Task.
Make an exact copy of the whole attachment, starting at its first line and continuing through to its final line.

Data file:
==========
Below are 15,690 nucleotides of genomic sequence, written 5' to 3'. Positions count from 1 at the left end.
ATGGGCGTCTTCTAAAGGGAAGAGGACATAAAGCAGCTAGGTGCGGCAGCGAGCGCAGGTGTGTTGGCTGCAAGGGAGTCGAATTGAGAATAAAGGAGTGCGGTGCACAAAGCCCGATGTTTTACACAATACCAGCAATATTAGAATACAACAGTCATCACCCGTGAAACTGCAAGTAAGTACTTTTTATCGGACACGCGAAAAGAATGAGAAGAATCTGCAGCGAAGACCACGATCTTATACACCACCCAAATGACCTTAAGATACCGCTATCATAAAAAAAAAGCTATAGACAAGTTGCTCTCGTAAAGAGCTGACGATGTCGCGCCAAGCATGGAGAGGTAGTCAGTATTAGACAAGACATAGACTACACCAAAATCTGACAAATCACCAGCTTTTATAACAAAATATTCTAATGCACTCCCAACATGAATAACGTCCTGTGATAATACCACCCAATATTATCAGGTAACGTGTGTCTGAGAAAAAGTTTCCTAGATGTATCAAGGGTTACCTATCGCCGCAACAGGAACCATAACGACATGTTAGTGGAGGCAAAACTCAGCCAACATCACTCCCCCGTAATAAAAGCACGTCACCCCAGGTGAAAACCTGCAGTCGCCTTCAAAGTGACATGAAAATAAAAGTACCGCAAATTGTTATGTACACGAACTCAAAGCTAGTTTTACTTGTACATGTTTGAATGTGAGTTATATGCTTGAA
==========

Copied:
Below are 15,690 nucleotides of genomic sequence, written 5' to 3'. Positions count from 1 at the left end.
ATGGGCGTCTTCTAAAGGGAAGAGGACATAAAGCAGCTAGGTGCGGCAGCGAGCGCAGGTGTGTTGGCTGCAAGGGAGTCGAATTGAGAATAAAGGAGTGCGGTGCACAAAGCCCGATGTTTTACACAATACCAGCAATATTAGAATACAACAGTCATCACCCGTGAAACTGCAAGTAAGTACTTTTTATCGGACACGCGAAAAGAATGAGAAGAATCTGCAGCGAAGACCACGATCTTATACACCACCCAAATGACCTTAAGATACCGCTATCATAAAAAAAAAGCTATAGACAAGTTGCTCTCGTAAAGAGCTGACGATGTCGCGCCAAGCATGGAGAGGTAGTCAGTATTAGACAAGACATAGACTACACCAAAATCTGACAAATCACCAGCTTTTATAACAAAATATTCTAATGCACTCCCAACATGAATAACGTCCTGTGATAATACCACCCAATATTATCAGGTAACGTGTGTCTGAGAAAAAGTTTCCTAGATGTATCAAGGGTTACCTATCGCCGCAACAGGAACCATAACGACATGTTAGTGGAGGCAAAACTCAGCCAACATCACTCCCCCGTAATAAAAGCACGTCACCCCAGGTGAAAACCTGCAGTCGCCTTCAAAGTGACATGAAAATAAAAGTACCGCAAATTGTTATGTACACGAACTCAAAGCTAGTTTTACTTGTACATGTTTGAATGTGAGTTATATGCTTGAA